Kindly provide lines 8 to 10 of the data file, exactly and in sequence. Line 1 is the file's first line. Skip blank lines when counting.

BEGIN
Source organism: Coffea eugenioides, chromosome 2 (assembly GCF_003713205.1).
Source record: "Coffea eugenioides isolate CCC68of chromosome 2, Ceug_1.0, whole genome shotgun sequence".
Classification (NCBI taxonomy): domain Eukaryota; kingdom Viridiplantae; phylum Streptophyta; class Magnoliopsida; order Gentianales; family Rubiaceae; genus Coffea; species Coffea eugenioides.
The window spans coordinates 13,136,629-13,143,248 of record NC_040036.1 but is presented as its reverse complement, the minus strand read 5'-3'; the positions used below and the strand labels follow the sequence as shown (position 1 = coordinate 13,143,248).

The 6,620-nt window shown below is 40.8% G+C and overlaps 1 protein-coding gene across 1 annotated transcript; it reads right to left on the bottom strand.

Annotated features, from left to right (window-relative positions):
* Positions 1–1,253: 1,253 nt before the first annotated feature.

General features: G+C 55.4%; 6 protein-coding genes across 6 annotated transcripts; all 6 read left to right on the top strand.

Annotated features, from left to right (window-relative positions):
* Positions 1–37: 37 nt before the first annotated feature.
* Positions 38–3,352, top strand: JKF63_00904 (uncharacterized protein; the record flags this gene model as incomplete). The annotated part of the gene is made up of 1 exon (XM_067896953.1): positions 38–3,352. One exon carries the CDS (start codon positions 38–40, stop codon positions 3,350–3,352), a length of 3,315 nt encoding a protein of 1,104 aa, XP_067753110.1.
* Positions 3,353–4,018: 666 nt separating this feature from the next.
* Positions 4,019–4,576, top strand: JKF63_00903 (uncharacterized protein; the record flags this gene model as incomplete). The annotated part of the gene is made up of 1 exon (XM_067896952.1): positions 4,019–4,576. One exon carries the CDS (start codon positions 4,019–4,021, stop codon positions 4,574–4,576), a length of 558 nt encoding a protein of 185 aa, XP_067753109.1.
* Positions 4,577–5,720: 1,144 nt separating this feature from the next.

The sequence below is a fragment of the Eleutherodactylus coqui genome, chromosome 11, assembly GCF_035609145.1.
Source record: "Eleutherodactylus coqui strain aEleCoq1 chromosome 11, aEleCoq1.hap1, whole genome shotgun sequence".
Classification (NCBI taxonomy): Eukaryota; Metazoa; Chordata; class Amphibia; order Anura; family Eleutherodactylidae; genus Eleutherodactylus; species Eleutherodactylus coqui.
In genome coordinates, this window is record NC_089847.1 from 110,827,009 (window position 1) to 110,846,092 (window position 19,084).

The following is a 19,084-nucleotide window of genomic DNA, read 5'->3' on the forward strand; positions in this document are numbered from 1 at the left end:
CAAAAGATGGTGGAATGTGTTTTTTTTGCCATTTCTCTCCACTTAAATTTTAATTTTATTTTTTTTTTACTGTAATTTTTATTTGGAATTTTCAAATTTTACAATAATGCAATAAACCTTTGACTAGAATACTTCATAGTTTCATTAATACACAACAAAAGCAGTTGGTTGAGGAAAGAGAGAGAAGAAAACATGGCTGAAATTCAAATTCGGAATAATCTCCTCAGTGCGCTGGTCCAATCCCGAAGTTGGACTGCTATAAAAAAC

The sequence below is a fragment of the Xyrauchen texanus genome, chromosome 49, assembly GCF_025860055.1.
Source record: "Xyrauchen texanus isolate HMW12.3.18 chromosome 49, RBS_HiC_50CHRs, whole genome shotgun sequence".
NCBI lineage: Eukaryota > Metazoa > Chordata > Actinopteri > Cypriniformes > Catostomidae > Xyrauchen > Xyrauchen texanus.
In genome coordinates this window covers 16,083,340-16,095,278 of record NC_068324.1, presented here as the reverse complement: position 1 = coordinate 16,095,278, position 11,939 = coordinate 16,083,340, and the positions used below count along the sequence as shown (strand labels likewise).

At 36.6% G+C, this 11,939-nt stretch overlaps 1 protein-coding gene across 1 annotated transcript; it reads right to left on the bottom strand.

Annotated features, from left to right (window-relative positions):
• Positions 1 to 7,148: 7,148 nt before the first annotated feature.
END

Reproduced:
General features: G+C 55.4%; 6 protein-coding genes across 6 annotated transcripts; all 6 read left to right on the top strand.

Annotated features, from left to right (window-relative positions):
* Positions 1–37: 37 nt before the first annotated feature.